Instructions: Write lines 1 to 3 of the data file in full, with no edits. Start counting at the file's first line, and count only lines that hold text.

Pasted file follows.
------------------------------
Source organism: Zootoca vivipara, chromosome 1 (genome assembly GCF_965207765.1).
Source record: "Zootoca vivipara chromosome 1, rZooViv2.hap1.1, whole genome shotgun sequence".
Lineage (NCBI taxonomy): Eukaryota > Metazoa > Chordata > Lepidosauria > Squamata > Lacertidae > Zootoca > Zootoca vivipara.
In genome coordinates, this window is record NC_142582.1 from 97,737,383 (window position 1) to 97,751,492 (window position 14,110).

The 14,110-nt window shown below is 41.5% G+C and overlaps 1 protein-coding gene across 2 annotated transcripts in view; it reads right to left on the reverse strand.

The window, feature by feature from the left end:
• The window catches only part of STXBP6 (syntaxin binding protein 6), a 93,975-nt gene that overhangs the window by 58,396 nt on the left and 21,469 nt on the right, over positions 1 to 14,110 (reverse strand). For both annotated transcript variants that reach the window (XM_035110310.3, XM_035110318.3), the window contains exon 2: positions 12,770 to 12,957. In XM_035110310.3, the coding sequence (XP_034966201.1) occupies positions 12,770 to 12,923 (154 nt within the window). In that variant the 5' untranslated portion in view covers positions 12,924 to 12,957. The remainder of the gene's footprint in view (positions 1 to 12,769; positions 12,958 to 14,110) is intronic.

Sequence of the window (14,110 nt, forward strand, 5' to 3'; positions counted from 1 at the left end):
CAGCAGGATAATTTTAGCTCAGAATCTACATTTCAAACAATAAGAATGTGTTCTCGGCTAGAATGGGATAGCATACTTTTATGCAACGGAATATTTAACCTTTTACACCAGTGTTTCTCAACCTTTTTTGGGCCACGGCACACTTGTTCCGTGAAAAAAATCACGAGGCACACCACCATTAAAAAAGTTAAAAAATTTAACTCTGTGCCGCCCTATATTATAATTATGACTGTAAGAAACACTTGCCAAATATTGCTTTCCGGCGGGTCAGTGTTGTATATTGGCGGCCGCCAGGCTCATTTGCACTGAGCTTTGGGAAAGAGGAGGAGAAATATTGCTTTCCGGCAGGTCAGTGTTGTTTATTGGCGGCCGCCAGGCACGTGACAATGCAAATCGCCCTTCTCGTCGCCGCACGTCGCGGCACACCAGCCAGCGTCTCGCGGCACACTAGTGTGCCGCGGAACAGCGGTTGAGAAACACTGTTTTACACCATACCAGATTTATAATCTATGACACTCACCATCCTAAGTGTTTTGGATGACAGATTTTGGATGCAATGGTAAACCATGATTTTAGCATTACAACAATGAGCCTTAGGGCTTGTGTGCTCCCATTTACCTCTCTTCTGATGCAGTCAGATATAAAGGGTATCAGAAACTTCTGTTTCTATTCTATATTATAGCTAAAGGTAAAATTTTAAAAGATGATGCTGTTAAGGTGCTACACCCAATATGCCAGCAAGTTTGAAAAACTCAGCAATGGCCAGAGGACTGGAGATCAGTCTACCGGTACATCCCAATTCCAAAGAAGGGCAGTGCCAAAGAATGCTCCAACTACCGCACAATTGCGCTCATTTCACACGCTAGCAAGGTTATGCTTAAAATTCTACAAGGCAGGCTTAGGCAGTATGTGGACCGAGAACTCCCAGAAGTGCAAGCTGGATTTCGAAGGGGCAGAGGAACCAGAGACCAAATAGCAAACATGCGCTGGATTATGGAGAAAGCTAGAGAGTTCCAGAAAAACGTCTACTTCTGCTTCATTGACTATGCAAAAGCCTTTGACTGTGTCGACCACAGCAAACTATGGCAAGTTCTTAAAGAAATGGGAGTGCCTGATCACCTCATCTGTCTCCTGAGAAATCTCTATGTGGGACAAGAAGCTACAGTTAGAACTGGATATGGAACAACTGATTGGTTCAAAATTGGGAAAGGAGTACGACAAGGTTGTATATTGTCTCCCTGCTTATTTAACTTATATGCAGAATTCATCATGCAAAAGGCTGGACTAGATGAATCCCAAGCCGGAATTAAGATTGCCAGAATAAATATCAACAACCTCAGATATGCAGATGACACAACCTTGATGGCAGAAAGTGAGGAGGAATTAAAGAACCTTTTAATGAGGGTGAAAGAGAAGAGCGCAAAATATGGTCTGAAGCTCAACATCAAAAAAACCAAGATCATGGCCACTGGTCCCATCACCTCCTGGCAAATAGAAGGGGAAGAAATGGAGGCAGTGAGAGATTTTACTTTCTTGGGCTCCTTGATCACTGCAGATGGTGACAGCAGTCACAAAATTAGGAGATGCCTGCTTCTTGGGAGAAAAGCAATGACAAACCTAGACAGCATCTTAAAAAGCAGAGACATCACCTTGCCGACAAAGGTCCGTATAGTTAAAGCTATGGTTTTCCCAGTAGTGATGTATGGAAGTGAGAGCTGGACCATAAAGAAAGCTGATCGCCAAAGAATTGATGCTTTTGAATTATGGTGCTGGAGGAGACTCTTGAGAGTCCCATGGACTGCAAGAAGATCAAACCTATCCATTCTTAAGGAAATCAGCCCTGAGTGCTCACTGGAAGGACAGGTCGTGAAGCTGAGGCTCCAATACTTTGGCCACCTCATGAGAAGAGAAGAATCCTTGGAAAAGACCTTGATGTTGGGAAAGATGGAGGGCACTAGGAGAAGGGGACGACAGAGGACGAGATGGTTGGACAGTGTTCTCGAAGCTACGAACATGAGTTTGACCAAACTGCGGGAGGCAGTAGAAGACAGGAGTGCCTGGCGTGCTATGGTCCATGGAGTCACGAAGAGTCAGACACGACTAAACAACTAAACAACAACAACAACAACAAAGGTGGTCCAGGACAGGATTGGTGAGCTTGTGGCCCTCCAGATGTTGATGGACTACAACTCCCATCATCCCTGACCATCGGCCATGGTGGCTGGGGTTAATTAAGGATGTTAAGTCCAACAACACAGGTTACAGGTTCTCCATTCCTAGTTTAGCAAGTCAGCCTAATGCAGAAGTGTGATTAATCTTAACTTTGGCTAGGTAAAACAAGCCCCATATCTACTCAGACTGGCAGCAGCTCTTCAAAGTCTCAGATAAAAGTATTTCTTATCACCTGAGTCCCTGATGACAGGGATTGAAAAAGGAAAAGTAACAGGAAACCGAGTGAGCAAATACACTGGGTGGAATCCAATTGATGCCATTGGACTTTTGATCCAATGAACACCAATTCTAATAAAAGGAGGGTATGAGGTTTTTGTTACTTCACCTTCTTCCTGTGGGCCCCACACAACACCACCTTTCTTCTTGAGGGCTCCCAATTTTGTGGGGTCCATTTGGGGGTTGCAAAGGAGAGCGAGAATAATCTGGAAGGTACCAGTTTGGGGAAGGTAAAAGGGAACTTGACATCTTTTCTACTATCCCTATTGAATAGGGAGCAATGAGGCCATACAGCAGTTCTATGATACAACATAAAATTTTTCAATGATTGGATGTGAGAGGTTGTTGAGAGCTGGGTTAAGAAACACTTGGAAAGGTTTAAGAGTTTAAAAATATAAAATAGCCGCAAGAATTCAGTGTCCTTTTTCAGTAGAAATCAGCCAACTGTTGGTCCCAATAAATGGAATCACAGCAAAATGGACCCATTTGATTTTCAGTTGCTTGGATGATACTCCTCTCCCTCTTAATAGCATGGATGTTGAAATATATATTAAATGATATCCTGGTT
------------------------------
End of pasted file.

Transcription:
Source organism: Zootoca vivipara, chromosome 1 (genome assembly GCF_965207765.1).
Source record: "Zootoca vivipara chromosome 1, rZooViv2.hap1.1, whole genome shotgun sequence".
Lineage (NCBI taxonomy): Eukaryota > Metazoa > Chordata > Lepidosauria > Squamata > Lacertidae > Zootoca > Zootoca vivipara.